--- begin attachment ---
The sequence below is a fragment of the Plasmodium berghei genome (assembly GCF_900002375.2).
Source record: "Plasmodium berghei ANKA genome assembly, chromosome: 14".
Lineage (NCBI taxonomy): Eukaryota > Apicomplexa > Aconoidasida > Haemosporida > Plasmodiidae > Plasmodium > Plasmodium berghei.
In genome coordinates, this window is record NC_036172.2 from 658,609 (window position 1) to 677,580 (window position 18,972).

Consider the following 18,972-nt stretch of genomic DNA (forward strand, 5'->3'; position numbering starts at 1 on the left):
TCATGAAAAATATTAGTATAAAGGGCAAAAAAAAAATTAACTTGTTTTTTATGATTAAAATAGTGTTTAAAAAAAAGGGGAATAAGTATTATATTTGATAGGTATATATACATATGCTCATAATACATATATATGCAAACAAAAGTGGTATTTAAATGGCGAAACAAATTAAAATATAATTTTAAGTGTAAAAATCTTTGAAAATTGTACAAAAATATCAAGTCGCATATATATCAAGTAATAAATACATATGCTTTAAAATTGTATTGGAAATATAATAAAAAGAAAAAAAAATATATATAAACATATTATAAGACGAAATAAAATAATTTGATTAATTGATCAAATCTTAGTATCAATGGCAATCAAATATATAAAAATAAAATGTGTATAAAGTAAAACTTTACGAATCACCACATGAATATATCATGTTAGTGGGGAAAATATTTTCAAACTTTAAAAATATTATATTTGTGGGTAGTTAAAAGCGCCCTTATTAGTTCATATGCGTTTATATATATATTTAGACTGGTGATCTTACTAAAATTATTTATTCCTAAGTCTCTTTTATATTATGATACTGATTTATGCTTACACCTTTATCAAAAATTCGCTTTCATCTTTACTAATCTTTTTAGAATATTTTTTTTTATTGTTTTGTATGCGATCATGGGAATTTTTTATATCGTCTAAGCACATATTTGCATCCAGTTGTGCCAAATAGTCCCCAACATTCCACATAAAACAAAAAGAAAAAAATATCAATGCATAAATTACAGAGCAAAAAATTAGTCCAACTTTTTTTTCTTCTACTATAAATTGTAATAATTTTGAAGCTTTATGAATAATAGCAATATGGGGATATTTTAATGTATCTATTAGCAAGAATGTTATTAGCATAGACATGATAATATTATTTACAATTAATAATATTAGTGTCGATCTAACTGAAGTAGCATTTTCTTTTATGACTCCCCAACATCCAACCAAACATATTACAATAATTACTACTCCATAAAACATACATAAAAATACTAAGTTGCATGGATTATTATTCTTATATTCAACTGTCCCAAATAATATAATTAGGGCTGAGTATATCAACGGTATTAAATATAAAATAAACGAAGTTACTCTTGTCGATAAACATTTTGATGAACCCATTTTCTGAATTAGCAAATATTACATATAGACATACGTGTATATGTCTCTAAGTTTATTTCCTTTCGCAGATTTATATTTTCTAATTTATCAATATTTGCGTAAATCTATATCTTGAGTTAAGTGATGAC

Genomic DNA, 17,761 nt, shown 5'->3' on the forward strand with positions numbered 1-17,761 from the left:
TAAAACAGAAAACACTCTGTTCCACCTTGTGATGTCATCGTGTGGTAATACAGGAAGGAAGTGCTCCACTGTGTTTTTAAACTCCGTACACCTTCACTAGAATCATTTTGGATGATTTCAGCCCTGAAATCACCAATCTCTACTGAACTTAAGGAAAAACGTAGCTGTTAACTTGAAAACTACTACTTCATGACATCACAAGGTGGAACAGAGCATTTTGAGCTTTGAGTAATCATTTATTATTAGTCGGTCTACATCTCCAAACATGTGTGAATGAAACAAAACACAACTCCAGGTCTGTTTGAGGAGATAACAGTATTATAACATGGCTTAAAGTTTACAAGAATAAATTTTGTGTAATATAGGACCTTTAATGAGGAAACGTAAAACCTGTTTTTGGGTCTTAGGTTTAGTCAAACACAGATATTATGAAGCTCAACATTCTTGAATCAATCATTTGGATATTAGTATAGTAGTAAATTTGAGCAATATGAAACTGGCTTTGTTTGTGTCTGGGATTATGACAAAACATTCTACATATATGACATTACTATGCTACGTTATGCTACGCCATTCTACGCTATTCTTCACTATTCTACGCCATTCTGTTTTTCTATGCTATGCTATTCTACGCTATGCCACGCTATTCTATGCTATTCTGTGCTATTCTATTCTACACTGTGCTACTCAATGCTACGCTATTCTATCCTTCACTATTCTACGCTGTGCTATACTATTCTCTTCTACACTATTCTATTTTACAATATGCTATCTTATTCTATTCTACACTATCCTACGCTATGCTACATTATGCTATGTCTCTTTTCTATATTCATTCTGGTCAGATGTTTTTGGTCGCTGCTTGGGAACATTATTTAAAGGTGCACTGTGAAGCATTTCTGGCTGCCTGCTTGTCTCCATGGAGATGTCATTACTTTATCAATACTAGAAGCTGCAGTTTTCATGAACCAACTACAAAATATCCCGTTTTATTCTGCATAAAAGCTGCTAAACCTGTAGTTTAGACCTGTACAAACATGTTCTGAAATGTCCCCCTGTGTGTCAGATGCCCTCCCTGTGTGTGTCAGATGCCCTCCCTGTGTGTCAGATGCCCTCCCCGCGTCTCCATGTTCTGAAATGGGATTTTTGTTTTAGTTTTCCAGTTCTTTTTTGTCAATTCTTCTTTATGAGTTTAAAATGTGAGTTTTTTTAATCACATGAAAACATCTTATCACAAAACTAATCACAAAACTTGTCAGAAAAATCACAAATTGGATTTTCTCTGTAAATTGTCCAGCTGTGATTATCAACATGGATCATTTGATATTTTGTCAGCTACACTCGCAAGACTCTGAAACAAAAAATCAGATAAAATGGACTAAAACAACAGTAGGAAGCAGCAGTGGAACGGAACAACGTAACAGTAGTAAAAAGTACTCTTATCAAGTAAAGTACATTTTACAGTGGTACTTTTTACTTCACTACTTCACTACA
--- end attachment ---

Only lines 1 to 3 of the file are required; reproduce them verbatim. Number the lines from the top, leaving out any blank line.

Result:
The sequence below is a fragment of the Plasmodium berghei genome (assembly GCF_900002375.2).
Source record: "Plasmodium berghei ANKA genome assembly, chromosome: 14".
Lineage (NCBI taxonomy): Eukaryota > Apicomplexa > Aconoidasida > Haemosporida > Plasmodiidae > Plasmodium > Plasmodium berghei.